- (LeRoy) that I needed to engage with Kim, not run and hide when things became volatile.
I wish I would’ve recognized that her emotional outbursts were a cry for help, whether she realized it or not, that was a way of letting me know her need to feel secure in my love. I was justifying a sinful passivity by thinking it was “noble” to not get involved in a conflict with her. Hiding in my cave was a sinful form of self-protection. As difficult as it is for me personally, I need to get engaged with her and have a thoughtful, prayer-filled conversation with her to get to the root issue and seek a solution together.
- (Me) that asking forgiveness and granting forgiveness is the essential component for unity.
Our relationship was characterized by pride for the first several years of our marriage. But when we began implementing the practice of forgiveness, it made a huge difference in our home. Forgiveness should be the mark of every Christian marriage. Frequently asking and granting forgiveness protects you from walls forming between you and your husband.
- (LeRoy) that lack of gratitude paves the way to bitterness.
When Kim didn’t seem to realize what a “wonderful guy” she’d married, I felt unappreciated. I wasn’t thankful for her, I resented her and felt like she was the reason my life was so miserable. I was busy pointing my finger at her rather than thanking God for her. I was doing the same thing Adam did when he complained to God, “It’s this woman that you gave me, she’s to blame!”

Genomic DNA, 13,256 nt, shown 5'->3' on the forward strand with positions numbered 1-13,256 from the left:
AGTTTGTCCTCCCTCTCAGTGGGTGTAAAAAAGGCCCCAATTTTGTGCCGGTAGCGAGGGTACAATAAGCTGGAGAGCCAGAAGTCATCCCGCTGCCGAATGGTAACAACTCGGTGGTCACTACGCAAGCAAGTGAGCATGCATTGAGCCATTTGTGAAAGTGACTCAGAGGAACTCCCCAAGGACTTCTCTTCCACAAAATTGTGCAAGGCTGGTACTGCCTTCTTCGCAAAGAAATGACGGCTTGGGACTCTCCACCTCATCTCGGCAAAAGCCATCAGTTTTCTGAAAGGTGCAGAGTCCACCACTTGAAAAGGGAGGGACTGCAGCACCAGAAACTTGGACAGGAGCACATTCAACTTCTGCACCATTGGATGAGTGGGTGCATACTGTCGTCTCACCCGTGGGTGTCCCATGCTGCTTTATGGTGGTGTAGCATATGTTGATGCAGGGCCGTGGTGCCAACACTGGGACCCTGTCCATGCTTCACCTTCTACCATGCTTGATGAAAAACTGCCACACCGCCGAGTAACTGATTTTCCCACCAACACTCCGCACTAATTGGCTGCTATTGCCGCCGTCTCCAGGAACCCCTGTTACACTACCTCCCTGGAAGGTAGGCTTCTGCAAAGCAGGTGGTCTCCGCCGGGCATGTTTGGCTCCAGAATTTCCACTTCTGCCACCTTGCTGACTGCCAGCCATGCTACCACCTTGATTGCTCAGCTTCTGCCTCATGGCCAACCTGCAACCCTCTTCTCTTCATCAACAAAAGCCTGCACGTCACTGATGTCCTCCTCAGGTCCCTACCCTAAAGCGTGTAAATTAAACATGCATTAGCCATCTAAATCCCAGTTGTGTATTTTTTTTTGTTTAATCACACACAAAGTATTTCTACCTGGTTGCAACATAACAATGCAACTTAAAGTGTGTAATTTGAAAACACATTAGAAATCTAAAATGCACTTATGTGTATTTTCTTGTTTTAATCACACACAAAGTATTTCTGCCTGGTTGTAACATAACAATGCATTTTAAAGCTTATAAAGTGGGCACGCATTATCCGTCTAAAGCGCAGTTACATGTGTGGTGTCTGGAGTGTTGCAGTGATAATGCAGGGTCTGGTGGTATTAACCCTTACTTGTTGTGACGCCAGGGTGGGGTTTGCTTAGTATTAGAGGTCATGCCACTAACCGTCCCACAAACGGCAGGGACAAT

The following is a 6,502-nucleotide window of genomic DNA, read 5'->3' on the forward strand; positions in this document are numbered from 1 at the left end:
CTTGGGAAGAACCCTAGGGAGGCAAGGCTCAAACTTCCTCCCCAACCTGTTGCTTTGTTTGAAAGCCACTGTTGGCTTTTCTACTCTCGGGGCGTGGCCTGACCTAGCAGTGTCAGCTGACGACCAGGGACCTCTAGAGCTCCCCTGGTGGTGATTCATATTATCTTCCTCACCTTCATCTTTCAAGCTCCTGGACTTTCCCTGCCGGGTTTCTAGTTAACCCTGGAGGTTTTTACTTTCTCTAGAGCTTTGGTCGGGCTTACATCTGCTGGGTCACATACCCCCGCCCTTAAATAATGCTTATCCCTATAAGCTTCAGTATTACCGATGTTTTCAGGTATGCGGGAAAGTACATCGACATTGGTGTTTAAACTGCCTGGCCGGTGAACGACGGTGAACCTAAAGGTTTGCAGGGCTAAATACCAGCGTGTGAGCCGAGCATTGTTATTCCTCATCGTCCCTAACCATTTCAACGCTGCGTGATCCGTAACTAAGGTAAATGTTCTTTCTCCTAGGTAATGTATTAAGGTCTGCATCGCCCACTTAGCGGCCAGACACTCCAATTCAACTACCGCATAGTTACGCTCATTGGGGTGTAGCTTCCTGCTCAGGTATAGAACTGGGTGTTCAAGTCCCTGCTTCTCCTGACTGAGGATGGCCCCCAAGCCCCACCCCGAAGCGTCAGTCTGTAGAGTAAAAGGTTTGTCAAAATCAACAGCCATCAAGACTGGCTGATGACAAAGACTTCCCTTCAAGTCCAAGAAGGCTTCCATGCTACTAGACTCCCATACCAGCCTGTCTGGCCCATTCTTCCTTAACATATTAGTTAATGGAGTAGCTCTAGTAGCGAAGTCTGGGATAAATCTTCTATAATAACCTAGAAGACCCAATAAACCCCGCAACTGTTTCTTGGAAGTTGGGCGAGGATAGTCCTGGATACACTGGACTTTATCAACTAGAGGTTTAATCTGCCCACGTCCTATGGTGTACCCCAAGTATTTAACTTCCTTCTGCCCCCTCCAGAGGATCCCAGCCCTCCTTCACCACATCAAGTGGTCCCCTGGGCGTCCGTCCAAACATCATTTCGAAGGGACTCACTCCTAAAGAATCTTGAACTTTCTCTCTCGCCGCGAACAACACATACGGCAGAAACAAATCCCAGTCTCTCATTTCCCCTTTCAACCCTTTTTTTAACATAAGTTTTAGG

- (Me) that no husband will attempt to lead a wife who convinces him that he can do nothing right.
Unintentionally, I intimidated LeRoy. I criticized his decisions, questioned his every move, and constantly told him what I thought he should do. By not demonstrating patience and respect for him, it caused him to fear taking the initiative to lead. I could easily break his spirit or demoralize him. No matter how confident they may appear, husbands need their wife’s affirmation and encouragement as a leader.
- (LeRoy) that I underestimated how my lack of spiritual leadership would affect our whole relationship.
I didn’t realize how much it meant to Kim for me to pray with and for her daily. Once I finally began to lead out in praying for her regularly, not only did she feel more secure, it provided the spiritual covering that the husband, as the shepherd of the home, should give to his wife.
We could’ve listed at least 50 things we wish we’d known 35 years ago, but we limited it to these for the sake of time!
LeRoy followed this list with a challenge to the husbands from 1 Peter 3:7–11. We never tire of sharing the hope of what God is able to do when we submit to His Word and cry out to Him for grace to live what He commands. Thank you for praying for us—may God continue to spread the good news that He is able!
What have you learned that might help a younger couple today? Or a couple you know that is struggling?
I hope you’ll leave a comment below telling us what you wish you’d known when you first got married!